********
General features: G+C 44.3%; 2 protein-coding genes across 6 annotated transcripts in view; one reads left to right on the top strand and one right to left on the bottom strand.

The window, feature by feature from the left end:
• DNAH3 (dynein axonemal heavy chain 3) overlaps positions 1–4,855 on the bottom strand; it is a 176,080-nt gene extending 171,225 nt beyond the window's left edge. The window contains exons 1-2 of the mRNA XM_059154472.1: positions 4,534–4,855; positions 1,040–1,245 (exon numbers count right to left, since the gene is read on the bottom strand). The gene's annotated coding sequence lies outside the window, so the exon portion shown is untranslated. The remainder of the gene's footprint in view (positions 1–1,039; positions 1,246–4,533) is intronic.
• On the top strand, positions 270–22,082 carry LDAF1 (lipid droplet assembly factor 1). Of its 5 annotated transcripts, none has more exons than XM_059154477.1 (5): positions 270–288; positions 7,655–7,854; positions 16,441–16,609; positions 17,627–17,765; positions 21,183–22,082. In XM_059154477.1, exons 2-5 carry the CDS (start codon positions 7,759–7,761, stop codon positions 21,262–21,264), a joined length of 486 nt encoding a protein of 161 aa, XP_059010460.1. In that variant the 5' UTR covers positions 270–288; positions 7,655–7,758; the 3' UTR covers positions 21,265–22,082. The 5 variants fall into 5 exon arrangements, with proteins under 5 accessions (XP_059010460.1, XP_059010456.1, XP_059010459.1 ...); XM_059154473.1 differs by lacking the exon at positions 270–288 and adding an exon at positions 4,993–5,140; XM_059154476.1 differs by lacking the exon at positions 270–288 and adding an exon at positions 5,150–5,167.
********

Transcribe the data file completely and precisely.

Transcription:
General features: G+C 44.3%; 2 protein-coding genes across 6 annotated transcripts in view; one reads left to right on the top strand and one right to left on the bottom strand.

The window, feature by feature from the left end:
• DNAH3 (dynein axonemal heavy chain 3) overlaps positions 1–4,855 on the bottom strand; it is a 176,080-nt gene extending 171,225 nt beyond the window's left edge. The window contains exons 1-2 of the mRNA XM_059154472.1: positions 4,534–4,855; positions 1,040–1,245 (exon numbers count right to left, since the gene is read on the bottom strand). The gene's annotated coding sequence lies outside the window, so the exon portion shown is untranslated. The remainder of the gene's footprint in view (positions 1–1,039; positions 1,246–4,533) is intronic.
• On the top strand, positions 270–22,082 carry LDAF1 (lipid droplet assembly factor 1). Of its 5 annotated transcripts, none has more exons than XM_059154477.1 (5): positions 270–288; positions 7,655–7,854; positions 16,441–16,609; positions 17,627–17,765; positions 21,183–22,082. In XM_059154477.1, exons 2-5 carry the CDS (start codon positions 7,759–7,761, stop codon positions 21,262–21,264), a joined length of 486 nt encoding a protein of 161 aa, XP_059010460.1. In that variant the 5' UTR covers positions 270–288; positions 7,655–7,758; the 3' UTR covers positions 21,265–22,082. The 5 variants fall into 5 exon arrangements, with proteins under 5 accessions (XP_059010460.1, XP_059010456.1, XP_059010459.1 ...); XM_059154473.1 differs by lacking the exon at positions 270–288 and adding an exon at positions 4,993–5,140; XM_059154476.1 differs by lacking the exon at positions 270–288 and adding an exon at positions 5,150–5,167.